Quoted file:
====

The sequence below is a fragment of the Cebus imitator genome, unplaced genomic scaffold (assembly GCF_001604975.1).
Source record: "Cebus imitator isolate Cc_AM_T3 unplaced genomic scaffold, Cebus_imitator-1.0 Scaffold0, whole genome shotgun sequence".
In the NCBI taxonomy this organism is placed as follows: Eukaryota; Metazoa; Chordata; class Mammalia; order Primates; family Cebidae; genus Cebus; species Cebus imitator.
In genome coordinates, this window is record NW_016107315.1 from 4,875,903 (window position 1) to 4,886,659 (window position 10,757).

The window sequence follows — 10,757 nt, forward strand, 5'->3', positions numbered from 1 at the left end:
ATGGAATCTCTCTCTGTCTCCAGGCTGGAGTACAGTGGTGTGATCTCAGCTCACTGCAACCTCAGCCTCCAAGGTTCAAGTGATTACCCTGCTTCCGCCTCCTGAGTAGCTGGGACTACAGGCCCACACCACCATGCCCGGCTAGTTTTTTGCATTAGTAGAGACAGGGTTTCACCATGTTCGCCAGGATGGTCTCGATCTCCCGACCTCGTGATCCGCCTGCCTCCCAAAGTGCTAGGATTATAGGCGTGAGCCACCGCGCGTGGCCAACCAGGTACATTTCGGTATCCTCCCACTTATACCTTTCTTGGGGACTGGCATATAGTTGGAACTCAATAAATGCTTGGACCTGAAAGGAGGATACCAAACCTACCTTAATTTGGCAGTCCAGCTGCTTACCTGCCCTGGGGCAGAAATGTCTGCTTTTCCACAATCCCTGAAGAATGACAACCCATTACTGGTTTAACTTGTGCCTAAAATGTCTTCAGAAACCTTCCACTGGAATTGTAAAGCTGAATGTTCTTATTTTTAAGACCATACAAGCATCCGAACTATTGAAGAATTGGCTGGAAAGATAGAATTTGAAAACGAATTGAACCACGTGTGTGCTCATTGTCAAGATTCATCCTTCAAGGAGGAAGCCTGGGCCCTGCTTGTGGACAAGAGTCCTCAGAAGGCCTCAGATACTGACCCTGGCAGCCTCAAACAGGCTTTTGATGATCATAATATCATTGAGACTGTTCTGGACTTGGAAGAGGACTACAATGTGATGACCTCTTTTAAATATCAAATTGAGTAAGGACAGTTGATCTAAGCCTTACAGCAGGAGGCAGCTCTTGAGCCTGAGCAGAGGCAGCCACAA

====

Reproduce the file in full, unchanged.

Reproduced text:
The sequence below is a fragment of the Cebus imitator genome, unplaced genomic scaffold (assembly GCF_001604975.1).
Source record: "Cebus imitator isolate Cc_AM_T3 unplaced genomic scaffold, Cebus_imitator-1.0 Scaffold0, whole genome shotgun sequence".
In the NCBI taxonomy this organism is placed as follows: Eukaryota; Metazoa; Chordata; class Mammalia; order Primates; family Cebidae; genus Cebus; species Cebus imitator.
In genome coordinates, this window is record NW_016107315.1 from 4,875,903 (window position 1) to 4,886,659 (window position 10,757).

The window sequence follows — 10,757 nt, forward strand, 5'->3', positions numbered from 1 at the left end:
ATGGAATCTCTCTCTGTCTCCAGGCTGGAGTACAGTGGTGTGATCTCAGCTCACTGCAACCTCAGCCTCCAAGGTTCAAGTGATTACCCTGCTTCCGCCTCCTGAGTAGCTGGGACTACAGGCCCACACCACCATGCCCGGCTAGTTTTTTGCATTAGTAGAGACAGGGTTTCACCATGTTCGCCAGGATGGTCTCGATCTCCCGACCTCGTGATCCGCCTGCCTCCCAAAGTGCTAGGATTATAGGCGTGAGCCACCGCGCGTGGCCAACCAGGTACATTTCGGTATCCTCCCACTTATACCTTTCTTGGGGACTGGCATATAGTTGGAACTCAATAAATGCTTGGACCTGAAAGGAGGATACCAAACCTACCTTAATTTGGCAGTCCAGCTGCTTACCTGCCCTGGGGCAGAAATGTCTGCTTTTCCACAATCCCTGAAGAATGACAACCCATTACTGGTTTAACTTGTGCCTAAAATGTCTTCAGAAACCTTCCACTGGAATTGTAAAGCTGAATGTTCTTATTTTTAAGACCATACAAGCATCCGAACTATTGAAGAATTGGCTGGAAAGATAGAATTTGAAAACGAATTGAACCACGTGTGTGCTCATTGTCAAGATTCATCCTTCAAGGAGGAAGCCTGGGCCCTGCTTGTGGACAAGAGTCCTCAGAAGGCCTCAGATACTGACCCTGGCAGCCTCAAACAGGCTTTTGATGATCATAATATCATTGAGACTGTTCTGGACTTGGAAGAGGACTACAATGTGATGACCTCTTTTAAATATCAAATTGAGTAAGGACAGTTGATCTAAGCCTTACAGCAGGAGGCAGCTCTTGAGCCTGAGCAGAGGCAGCCACAA